Overexpression of AKR1C1 suppresses ferroptosis in vitro. (a) HCECs were exposed to hyperosmolarity for 24 hours after transduction with the AKR1C1-specific overexpression vector or empty vector for 36 hours. Then, cell viability was measured by a CCK-8 assay. N = 4 per group. (b) Lipid peroxidation was evaluated with the BODIPY 581/591-C11 probe using flow cytometry. N = 3 per group. (c) Intracellular Fe2+ in vector- or AKR1C1-overexpressing HCECs under hyperosmolar stress was detected with the FerroOrange probe under an inverted fluorescence microscope (blue, Hoechst-stained nuclei; red, FerroOrange-stained Fe2+). Scale bar, 100 µm. Fe2+ fluorescence intensity was quantified by ImageJ. (d) The mRNA expression levels of GPX4, TFRC, FTL, and FTH1 were measured by qRT-PCR. N = 3 per group. (e) Representative fluorescence images showing the expression of GPX4, TFRC, FTL, and FTH1. Scale bar, 100 µm. *P < 0.05, **P < 0.01, ***P < 0.001.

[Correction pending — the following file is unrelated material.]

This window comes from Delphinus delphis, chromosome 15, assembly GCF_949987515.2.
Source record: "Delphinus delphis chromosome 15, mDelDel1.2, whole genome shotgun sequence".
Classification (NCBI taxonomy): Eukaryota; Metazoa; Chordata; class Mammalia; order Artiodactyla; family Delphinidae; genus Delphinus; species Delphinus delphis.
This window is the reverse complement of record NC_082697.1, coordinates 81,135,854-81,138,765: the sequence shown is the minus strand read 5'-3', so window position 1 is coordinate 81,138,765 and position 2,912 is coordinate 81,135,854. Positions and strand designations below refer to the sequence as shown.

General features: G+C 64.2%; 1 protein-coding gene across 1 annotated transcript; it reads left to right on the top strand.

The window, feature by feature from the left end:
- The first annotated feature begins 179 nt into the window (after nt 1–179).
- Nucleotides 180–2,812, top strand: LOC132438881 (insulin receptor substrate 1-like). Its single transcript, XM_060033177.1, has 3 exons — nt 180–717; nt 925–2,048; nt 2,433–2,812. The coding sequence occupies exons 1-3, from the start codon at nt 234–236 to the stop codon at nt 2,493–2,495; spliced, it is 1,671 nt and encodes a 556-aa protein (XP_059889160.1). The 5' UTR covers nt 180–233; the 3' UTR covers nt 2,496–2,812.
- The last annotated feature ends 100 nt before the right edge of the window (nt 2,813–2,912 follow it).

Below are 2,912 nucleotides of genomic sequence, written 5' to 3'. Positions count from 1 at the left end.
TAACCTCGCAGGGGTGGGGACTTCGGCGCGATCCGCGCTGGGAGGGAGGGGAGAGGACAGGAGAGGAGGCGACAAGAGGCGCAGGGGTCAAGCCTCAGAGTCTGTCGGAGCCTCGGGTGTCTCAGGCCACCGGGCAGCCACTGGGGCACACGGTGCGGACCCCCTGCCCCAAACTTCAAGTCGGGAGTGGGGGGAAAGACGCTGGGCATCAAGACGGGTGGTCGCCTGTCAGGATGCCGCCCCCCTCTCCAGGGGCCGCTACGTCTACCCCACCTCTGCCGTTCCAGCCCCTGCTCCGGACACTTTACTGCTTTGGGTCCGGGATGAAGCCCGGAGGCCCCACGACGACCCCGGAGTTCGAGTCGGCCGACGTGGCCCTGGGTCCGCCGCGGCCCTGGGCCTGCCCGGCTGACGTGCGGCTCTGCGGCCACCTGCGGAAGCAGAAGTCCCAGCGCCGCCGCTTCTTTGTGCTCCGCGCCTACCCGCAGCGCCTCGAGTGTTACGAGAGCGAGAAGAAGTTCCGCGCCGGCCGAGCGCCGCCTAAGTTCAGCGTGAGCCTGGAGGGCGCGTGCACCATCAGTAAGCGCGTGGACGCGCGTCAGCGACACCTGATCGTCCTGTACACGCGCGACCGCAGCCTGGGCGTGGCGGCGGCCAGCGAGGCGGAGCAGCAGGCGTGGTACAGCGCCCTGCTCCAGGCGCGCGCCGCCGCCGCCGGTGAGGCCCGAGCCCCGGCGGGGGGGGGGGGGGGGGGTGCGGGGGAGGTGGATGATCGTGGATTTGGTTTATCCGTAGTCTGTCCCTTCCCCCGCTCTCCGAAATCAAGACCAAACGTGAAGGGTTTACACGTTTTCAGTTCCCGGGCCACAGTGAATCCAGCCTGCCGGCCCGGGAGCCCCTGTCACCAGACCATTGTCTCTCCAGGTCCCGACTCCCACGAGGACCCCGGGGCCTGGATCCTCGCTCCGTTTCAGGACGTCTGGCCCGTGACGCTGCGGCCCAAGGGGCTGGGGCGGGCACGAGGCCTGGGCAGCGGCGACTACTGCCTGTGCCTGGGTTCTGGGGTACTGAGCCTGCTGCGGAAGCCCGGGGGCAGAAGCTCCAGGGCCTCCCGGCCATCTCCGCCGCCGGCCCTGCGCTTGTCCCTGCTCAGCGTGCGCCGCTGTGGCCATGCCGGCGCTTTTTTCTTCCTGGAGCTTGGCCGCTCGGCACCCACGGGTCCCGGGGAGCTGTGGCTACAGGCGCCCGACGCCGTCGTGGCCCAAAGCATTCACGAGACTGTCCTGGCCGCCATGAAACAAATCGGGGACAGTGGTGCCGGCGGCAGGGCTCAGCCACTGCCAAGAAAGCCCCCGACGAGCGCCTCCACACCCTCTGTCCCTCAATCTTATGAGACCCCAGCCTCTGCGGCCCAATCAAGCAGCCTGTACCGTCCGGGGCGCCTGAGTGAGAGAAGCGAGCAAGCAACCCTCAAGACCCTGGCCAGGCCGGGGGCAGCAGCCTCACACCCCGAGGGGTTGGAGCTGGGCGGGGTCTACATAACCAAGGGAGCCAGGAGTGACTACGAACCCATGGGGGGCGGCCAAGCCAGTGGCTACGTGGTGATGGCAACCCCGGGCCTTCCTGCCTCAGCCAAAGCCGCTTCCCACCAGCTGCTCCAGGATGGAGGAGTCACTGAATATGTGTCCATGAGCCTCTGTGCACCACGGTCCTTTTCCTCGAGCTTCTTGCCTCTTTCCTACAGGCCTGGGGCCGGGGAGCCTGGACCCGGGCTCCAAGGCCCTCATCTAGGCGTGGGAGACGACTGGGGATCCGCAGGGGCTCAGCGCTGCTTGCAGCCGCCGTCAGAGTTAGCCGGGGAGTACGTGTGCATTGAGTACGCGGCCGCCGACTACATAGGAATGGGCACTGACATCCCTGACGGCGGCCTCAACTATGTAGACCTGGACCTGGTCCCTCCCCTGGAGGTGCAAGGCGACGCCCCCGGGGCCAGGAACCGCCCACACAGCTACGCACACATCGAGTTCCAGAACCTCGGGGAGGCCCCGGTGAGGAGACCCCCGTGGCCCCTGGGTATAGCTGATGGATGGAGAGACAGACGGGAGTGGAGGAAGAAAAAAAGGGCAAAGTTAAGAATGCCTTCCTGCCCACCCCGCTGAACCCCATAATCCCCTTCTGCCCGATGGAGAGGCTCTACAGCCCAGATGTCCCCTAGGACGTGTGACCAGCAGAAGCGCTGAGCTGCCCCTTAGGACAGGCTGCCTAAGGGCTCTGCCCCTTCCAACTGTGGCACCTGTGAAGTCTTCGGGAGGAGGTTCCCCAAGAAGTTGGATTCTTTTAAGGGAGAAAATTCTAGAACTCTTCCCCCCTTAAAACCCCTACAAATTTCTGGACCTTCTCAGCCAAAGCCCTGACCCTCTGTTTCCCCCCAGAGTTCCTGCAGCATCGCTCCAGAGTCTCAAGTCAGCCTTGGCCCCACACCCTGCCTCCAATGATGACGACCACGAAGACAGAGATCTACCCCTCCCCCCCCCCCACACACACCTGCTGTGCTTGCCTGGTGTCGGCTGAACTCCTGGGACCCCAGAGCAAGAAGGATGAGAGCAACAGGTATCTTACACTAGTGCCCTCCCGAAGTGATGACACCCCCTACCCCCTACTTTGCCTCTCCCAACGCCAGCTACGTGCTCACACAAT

Figure 6.
 
Overexpression of AKR1C1 suppresses ferroptosis in vitro. (a) HCECs were exposed to hyperosmolarity for 24 hours after transduction with the AKR1C1-specific overexpression vector or empty vector for 36 hours. Then, cell viability was measured by a CCK-8 assay. N = 4 per group. (b) Lipid peroxidation was evaluated with the BODIPY 581/591-C11 probe using flow cytometry. N = 3 per group. (c) Intracellular Fe2+ in vector- or AKR1C1-overexpressing HCECs under hyperosmolar stress was detected with the FerroOrange probe under an inverted fluorescence microscope (blue, Hoechst-stained nuclei; red, FerroOrange-stained Fe2+). Scale bar, 100 µm. Fe2+ fluorescence intensity was quantified by ImageJ. (d) The mRNA expression levels of GPX4, TFRC, FTL, and FTH1 were measured by qRT-PCR. N = 3 per group. (e) Representative fluorescence images showing the expression of GPX4, TFRC, FTL, and FTH1. Scale bar, 100 µm. *P < 0.05, **P < 0.01, ***P < 0.001.